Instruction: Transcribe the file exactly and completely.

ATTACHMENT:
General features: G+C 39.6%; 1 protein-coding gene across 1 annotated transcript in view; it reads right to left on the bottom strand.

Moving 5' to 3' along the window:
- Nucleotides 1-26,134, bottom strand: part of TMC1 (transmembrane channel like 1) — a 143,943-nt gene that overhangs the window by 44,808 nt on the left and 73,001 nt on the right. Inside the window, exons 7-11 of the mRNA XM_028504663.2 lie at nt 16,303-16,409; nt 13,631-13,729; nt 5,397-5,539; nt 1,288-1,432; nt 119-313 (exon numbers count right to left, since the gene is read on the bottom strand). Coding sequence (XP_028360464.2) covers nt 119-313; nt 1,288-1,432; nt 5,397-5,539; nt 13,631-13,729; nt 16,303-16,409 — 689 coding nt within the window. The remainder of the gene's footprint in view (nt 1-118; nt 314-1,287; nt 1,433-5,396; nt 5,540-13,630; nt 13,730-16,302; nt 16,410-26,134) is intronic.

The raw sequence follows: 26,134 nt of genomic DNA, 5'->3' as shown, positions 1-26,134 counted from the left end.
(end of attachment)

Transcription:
General features: G+C 39.6%; 1 protein-coding gene across 1 annotated transcript in view; it reads right to left on the bottom strand.

Moving 5' to 3' along the window:
- Nucleotides 1-26,134, bottom strand: part of TMC1 (transmembrane channel like 1) — a 143,943-nt gene that overhangs the window by 44,808 nt on the left and 73,001 nt on the right. Inside the window, exons 7-11 of the mRNA XM_028504663.2 lie at nt 16,303-16,409; nt 13,631-13,729; nt 5,397-5,539; nt 1,288-1,432; nt 119-313 (exon numbers count right to left, since the gene is read on the bottom strand). Coding sequence (XP_028360464.2) covers nt 119-313; nt 1,288-1,432; nt 5,397-5,539; nt 13,631-13,729; nt 16,303-16,409 — 689 coding nt within the window. The remainder of the gene's footprint in view (nt 1-118; nt 314-1,287; nt 1,433-5,396; nt 5,540-13,630; nt 13,730-16,302; nt 16,410-26,134) is intronic.

The raw sequence follows: 26,134 nt of genomic DNA, 5'->3' as shown, positions 1-26,134 counted from the left end.